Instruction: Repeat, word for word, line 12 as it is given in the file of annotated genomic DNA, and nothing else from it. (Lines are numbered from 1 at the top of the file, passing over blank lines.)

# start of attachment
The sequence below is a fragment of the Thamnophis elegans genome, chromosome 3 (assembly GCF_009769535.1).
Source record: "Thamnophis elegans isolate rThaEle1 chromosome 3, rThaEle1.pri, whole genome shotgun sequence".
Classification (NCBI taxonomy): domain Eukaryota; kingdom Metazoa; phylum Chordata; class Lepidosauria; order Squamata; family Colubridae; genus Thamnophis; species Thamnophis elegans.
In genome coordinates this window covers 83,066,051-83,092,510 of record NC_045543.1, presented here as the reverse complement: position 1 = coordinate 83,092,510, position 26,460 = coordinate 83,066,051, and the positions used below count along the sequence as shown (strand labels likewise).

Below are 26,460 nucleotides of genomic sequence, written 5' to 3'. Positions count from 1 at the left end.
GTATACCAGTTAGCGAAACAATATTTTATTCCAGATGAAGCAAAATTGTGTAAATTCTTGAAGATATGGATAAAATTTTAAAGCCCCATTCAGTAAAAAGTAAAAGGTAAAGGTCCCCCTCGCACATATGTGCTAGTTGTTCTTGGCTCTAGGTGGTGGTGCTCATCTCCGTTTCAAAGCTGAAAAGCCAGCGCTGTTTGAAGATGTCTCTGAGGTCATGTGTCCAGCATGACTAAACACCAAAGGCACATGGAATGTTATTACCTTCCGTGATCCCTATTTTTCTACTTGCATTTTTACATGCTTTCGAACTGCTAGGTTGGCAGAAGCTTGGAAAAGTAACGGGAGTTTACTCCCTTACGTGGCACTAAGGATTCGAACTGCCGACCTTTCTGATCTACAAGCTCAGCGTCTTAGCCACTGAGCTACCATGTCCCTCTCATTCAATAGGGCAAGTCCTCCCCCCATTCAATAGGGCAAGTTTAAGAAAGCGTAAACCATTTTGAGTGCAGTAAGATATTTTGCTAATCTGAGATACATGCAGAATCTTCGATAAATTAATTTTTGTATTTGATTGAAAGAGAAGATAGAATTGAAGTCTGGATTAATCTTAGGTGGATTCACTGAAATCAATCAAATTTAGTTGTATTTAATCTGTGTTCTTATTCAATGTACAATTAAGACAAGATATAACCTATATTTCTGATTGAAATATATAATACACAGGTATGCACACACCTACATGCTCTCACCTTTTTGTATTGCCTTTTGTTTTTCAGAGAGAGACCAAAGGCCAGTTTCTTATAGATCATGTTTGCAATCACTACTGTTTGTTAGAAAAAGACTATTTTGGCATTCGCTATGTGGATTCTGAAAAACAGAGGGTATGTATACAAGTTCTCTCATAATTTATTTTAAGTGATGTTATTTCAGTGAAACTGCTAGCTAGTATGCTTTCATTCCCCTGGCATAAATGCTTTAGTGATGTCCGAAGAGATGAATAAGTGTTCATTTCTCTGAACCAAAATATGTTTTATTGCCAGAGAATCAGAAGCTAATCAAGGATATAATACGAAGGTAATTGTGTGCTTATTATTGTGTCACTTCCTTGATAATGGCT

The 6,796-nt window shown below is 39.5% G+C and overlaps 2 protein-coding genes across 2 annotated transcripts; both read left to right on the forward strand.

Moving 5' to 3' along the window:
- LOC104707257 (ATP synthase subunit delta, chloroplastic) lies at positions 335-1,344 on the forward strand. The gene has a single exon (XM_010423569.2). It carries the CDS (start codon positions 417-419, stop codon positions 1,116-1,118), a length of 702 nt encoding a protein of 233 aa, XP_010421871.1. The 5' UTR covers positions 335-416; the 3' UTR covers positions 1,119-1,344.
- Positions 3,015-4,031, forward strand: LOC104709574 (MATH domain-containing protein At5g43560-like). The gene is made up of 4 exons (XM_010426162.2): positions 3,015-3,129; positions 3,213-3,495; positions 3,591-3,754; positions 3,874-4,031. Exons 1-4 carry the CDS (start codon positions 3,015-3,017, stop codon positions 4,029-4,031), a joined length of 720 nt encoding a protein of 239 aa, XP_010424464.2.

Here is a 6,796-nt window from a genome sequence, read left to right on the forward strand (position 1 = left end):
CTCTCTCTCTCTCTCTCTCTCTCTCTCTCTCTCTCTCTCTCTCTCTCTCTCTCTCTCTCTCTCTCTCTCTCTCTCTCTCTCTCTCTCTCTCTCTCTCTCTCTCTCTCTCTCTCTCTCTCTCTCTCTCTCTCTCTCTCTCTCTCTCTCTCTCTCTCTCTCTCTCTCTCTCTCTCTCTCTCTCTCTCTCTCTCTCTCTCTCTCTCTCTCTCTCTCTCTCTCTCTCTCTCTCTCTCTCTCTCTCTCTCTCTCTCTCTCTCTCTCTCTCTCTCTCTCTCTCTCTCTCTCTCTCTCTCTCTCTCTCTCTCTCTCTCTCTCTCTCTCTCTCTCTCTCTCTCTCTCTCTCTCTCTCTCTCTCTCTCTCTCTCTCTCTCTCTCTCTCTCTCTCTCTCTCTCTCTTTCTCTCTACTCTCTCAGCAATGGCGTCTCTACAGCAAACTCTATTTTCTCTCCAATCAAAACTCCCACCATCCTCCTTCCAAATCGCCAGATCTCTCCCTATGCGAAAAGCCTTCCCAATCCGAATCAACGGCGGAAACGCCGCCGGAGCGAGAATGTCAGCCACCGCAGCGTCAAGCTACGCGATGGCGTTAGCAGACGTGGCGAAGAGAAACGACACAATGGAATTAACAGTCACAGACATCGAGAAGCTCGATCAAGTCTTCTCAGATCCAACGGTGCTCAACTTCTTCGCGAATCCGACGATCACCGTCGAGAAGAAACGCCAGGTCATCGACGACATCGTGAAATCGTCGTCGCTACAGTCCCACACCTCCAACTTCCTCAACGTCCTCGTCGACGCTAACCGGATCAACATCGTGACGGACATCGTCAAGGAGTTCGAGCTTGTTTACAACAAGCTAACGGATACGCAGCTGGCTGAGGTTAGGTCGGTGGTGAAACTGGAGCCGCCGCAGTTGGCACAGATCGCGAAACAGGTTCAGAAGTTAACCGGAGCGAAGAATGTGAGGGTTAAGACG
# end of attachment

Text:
CTCTCTCTCTCTCTCTCTCTCTCTCTCTCTCTCTCTCTCTCTCTCTCTCTCTCTCTCTCTCTCTCTCTCTCTCTCTCTCTCTCTCTCTCTCTCTCTCTCTCTCTCTCTCTCTCTCTCTCTCTCTCTCTCTCTCTCTCTCTCTCTCTCTCTCTCTCTCTCTCTCTCTCTCTCTCTCTCTCTCTCTCTCTCTCTCTCTCTCTCTCTCTCTCTCTCTCTCTCTCTCTCTCTCTCTCTCTCTCTCTCTCTCTCTCTCTCTCTCTCTCTCTCTCTCTCTCTCTCTCTCTCTCTCTCTCTCTCTCTCTCTCTCTCTCTCTCTCTCTCTCTCTCTCTCTCTCTCTCTCTCTCTCTCTCTCTCTCTCTCTCTCTCTCTCTCTCTCTCTCTCTCTCTCTCTCTCTTTCTCTCTACTCTCTCAGCAATGGCGTCTCTACAGCAAACTCTATTTTCTCTCCAATCAAAACTCCCACCATCCTCCTTCCAAATCGCCAGATCTCTCCCTATGCGAAAAGCCTTCCCAATCCGAATCAACGGCGGAAACGCCGCCGGAGCGAGAATGTCAGCCACCGCAGCGTCAAGCTACGCGATGGCGTTAGCAGACGTGGCGAAGAGAAACGACACAATGGAATTAACAGTCACAGACATCGAGAAGCTCGATCAAGTCTTCTCAGATCCAACGGTGCTCAACTTCTTCGCGAATCCGACGATCACCGTCGAGAAGAAACGCCAGGTCATCGACGACATCGTGAAATCGTCGTCGCTACAGTCCCACACCTCCAACTTCCTCAACGTCCTCGTCGACGCTAACCGGATCAACATCGTGACGGACATCGTCAAGGAGTTCGAGCTTGTTTACAACAAGCTAACGGATACGCAGCTGGCTGAGGTTAGGTCGGTGGTGAAACTGGAGCCGCCGCAGTTGGCACAGATCGCGAAACAGGTTCAGAAGTTAACCGGAGCGAAGAATGTGAGGGTTAAGACG